US President Donald Trump said “there’s nothing wrong with listening” to information about opponents provided by a foreign power.
“I think I’d want to hear it,” he said on Wednesday in an interview with ABC News. When asked if his campaign should accept information from Russia or China or call the federal police, he said: “I think maybe you do both. I think maybe you’d might want to listen.”
Although the president said “I don’t think in my whole life I’ve called the FBI,” when pressed about preventing foreigners from interfering in US elections, Trump said: “If I thought there was something wrong, I’d go maybe to the FBI.”
The statement comes after the conclusion of an investigation by former special counsel Robert Mueller on Russian meddling in the 2016 presidential election and the role Trump’s son Donald Trump, Jr., played in organizing a meeting with a Russian lawyer offering to provide negative information about Democratic Party presidential nominee Hillary Clinton.
The Mueller report documented Russia’s efforts to boost Trump’s campaign. While the investigation did not find sufficient evidence of a conspiracy between Moscow and the Trump campaign team to file criminal charges, it also did not exonerate the president.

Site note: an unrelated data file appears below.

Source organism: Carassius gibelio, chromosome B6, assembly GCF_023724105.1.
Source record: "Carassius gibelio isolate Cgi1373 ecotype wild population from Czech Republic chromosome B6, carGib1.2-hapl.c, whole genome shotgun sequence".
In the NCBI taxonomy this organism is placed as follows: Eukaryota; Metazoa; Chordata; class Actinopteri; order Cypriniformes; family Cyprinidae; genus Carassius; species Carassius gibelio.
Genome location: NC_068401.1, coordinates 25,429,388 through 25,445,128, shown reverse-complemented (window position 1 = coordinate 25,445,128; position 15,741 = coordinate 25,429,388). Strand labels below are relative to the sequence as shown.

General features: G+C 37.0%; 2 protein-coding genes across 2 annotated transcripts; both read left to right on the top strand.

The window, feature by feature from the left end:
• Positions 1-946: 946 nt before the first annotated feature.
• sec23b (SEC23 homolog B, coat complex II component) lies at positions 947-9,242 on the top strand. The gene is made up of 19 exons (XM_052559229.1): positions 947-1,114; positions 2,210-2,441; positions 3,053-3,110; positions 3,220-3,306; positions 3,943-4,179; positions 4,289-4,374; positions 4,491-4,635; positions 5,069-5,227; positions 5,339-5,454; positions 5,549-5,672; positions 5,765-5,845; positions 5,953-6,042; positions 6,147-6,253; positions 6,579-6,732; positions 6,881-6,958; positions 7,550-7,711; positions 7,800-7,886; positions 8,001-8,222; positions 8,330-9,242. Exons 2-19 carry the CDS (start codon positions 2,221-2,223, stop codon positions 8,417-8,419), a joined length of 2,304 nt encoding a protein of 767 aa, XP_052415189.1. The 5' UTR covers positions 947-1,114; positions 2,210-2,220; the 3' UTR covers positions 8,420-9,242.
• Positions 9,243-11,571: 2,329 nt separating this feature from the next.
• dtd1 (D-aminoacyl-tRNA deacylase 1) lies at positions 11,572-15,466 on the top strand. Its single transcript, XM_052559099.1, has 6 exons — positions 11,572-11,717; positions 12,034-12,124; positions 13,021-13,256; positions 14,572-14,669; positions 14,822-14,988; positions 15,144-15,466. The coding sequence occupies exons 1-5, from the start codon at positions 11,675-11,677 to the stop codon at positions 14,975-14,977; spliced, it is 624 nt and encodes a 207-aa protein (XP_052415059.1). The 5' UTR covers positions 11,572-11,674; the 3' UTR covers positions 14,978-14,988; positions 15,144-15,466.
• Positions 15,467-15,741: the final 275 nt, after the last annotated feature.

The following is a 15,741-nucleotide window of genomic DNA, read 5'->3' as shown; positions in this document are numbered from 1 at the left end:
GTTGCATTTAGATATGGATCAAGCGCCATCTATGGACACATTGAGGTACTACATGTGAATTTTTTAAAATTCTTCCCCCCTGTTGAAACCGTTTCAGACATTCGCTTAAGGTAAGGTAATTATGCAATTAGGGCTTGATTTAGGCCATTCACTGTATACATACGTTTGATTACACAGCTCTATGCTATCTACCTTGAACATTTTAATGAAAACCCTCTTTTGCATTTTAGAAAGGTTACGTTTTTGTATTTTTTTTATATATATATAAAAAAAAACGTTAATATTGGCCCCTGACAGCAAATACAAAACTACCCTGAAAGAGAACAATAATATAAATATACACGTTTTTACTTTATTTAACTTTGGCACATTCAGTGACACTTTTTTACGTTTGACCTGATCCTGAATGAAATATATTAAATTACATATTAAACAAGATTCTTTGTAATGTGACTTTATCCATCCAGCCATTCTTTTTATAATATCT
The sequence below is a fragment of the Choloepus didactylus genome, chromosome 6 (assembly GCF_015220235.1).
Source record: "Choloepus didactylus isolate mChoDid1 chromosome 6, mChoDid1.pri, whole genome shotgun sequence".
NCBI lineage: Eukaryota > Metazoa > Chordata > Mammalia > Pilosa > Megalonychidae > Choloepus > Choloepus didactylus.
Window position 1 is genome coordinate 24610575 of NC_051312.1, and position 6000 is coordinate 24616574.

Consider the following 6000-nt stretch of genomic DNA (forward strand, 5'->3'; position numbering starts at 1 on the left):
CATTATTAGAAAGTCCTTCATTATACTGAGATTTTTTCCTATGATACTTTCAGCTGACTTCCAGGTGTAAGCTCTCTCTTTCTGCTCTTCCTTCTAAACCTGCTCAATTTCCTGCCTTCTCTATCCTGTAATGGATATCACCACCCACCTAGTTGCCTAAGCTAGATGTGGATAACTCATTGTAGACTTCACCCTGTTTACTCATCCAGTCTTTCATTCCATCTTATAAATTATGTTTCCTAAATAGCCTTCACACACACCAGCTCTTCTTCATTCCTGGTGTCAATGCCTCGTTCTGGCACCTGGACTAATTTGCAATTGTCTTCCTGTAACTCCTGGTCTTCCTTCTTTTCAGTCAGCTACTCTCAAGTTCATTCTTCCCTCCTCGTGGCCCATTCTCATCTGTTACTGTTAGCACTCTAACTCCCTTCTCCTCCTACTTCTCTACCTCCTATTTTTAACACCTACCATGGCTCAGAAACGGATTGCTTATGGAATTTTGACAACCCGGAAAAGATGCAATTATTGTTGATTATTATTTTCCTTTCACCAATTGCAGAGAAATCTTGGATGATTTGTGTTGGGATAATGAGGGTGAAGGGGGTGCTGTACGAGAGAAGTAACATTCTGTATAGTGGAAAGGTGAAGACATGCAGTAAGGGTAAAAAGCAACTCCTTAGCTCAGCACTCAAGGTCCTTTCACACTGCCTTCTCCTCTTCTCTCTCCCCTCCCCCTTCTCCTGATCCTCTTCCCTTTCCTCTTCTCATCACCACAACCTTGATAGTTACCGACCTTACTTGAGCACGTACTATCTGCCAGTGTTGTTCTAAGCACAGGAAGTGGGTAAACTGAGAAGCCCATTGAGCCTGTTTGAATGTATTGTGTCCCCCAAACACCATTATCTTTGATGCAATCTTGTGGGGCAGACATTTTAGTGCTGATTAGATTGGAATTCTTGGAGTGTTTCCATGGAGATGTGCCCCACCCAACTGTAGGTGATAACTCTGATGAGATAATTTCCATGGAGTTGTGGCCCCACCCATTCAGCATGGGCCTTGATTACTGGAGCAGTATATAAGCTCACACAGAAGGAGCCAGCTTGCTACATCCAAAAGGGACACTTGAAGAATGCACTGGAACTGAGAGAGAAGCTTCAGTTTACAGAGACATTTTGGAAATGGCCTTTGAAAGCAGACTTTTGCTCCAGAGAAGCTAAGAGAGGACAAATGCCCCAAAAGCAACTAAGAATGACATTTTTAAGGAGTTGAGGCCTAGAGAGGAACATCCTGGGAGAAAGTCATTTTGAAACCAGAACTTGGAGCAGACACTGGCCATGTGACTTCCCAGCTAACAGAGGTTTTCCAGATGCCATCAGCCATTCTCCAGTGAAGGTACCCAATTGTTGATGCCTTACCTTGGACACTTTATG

‘FBI director is wrong’
FBI Director Christopher Wray said Donald Trump Jr. should have reported the Russian offer for information about the Clinton campaign, but Trump, who nominated Wray to the role in 2017, countered that “life doesn’t work like that.” Trump also said, “The FBI director is wrong.”
A month ago, Trump had said he would not use information obtained by foreign governments in his 2020 reelection campaign.
Several of the Democratic Party politicians vying for their party’s 2020 presidential nomination, including senators Elizabeth Warren and Kirsten Gillibrand, said Trump’s remarks showed the necessity of beginning impeachment hearings to remove him from office.
The top Democrat on the House Judiciary Committee, Jerry Nadler, called Trump’s remarks “shocking” and questioned why the president would leave himself in debt to a foreign power.